Review of “Light Without Fire: The Making of America’s First Muslim College”

Growing up in the Bay Area, Zaytuna has been an institution that I’ve heard of for many years. Founded in 1996 by Sheikh Hamza Yusuf, Zaytuna Institute started off as place that offered classes in Islam to the community, from Arabic to Islamic law and many in between in Hayward, California. In 2009, Zaytuna became Zaytuna College, a four year college based in Berkeley that began offering degree programs with classes taught by the most esteemed scholars, including founders Sheikh Hamza Yusuf and Imam Zaid Shakir and Dr. Hatem Bazian.

I remember when that happened, when the institute planned the transition to the college, and understanding that no longer would there be classes at the Hayward campus for the community. Unless one was a student at the college, they wouldn’t have access to the kinds of classes Zaytuna used to provide to everyone. I lamented over not taking advantage of the wealth of knowledge that was previously accessible but now cut off. I blamed myself for not attending more classes at Zaytuna while thinking at the same time how cool it was that the founders took this huge step from taking Zaytuna into a Bay Area institution to becoming this beacon of structured higher learning for those seeking it.

Writer and professor Scott Korb spent a lot of the inaugural year at Zaytuna College, spending time with the students and faculty, sitting in classes, and interviewing many people as research for his new book Light Without Fire: The Making of America’s First Muslim College. A professor at NYU’s Gallatin School, Korb first heard of Zaytuna from a student of his that had been in one of Zaytuna’s early seminary programs.

As I started reading, I wondered what kind of book Light Without Fire would turn out to be. Due to some of the early praise, I knew it wouldn’t be some sort of negative critique on the school (not that the author comes across as someone who would write something like that) but on the other hand, I wouldn’t want to read something that just came off us PR for the college because that wouldn’t be fair or interesting either.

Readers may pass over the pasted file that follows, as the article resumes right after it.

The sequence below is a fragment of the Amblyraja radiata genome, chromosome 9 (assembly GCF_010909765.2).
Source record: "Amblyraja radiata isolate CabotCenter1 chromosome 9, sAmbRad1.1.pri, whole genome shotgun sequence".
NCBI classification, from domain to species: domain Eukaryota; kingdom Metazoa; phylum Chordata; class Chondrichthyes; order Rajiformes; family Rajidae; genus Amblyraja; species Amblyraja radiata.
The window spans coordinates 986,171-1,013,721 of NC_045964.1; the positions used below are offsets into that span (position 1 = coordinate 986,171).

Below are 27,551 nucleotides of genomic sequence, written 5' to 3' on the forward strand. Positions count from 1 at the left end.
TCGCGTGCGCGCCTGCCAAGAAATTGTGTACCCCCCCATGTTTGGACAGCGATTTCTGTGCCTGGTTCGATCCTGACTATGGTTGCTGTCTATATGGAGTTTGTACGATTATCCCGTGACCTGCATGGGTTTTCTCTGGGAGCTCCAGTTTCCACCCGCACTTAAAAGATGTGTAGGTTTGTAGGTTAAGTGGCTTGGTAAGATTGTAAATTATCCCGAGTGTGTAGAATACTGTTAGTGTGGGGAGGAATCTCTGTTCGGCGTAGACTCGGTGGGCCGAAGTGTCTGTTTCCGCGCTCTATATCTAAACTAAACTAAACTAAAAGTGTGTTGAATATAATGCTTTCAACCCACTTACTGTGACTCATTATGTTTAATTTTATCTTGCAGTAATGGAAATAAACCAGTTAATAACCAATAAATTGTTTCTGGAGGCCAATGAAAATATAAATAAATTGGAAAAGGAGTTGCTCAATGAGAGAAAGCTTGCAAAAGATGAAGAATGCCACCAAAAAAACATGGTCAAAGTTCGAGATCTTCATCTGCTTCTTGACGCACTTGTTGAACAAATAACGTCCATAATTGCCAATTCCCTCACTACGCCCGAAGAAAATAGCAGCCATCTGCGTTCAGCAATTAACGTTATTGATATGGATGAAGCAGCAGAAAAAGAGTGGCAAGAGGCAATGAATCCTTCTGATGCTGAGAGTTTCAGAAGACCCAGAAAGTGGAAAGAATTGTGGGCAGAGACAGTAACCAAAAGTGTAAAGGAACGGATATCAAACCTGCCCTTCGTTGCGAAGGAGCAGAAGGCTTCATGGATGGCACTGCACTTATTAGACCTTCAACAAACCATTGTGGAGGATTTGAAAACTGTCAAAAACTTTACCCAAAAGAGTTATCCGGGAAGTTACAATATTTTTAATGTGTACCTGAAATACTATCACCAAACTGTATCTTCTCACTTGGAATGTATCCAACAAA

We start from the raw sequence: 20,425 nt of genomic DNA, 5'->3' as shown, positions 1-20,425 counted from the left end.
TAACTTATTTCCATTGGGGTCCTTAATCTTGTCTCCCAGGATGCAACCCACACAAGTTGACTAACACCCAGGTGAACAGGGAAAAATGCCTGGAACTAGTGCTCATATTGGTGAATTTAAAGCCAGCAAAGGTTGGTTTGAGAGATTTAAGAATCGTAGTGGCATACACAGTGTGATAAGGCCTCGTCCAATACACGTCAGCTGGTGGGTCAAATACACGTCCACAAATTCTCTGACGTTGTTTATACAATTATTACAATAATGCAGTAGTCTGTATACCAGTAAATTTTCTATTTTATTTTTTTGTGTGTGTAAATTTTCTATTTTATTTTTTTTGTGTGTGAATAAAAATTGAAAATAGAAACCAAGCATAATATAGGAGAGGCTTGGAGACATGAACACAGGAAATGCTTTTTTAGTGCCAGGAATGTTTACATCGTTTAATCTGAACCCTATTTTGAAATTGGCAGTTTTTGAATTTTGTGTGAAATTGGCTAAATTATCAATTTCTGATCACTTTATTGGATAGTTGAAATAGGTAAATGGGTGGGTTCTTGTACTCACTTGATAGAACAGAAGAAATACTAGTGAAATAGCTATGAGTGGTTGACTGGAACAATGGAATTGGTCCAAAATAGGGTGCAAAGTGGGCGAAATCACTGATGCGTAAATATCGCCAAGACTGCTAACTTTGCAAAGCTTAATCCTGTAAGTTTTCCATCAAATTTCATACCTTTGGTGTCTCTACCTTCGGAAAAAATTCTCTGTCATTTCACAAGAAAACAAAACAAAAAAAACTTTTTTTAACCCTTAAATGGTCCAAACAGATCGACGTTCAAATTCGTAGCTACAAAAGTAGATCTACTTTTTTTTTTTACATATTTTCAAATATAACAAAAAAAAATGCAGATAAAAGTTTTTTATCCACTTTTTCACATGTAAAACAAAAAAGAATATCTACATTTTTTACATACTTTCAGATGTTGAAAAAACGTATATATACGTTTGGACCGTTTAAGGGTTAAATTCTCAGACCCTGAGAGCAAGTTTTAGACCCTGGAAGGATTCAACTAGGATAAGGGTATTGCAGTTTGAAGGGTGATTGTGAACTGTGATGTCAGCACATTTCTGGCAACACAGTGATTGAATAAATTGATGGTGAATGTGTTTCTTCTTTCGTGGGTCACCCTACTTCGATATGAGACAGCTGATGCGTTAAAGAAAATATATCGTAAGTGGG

What I soon found while reading was that Light Without Fire is a thoughtful, fascinating account of Zaytuna College and its history. This was my first book about an actual educational institution so wasn’t sure how intriguing something like this would be but the author changed my mind with how well he blended first hand accounts, the history of Zaytuna and its founders, and his own perspective into this book.

He touches on some of the struggles the school faced as it got off the ground, even with something as basic as securing classroom space. As the first year progressed, the the school officials found themselves making changes as the teachers realized that they would have to adjust their expectations with reality.

The book isn’t just an account of the first year as the author delves into the history of the school and its start as a community haven in Hayward. Korb even touches on the community reaction to the announcement that Zaytuna Institute would shut its doors in Hayward and turn into a college, thereby taking away its classes from the community at large and catering its resources towards the college. The author also goes into the history of the school’s founders. In addition, he hangs with some of the students all year, socializing with them, and getting their take on the school. With all of this, Korb successfully makes Light Without Fire not just about an institution but about the people behind it – those who worked continuously to get it off the ground and the ones who, by actually joining the college, are the real reason that Zaytuna College is able to justify its existence.

With his book, Korb raises some interesting questions as well. One that I hadn’t really thought about as whether the school existed because of the needs of the community – would Zaytuna College exist without the people behind it? Would someone else eventually have taken the responsibility to create this institution because of the inherent needs of the community? Or, does Zaytuna College exist only because of the drive of Shaykh Hamza Yusuf and Imam Zaid Shakir?

In the end, I have to hand it to the author for writing such an intriguing book about a college. Light Without Fire is as much about American history as it is about Islamic history in this country. Zaytuna College has a long road ahead and by capturing the college’s first year, Scott Korb has written a book that takes its place among the American Muslim narrative in the United States.

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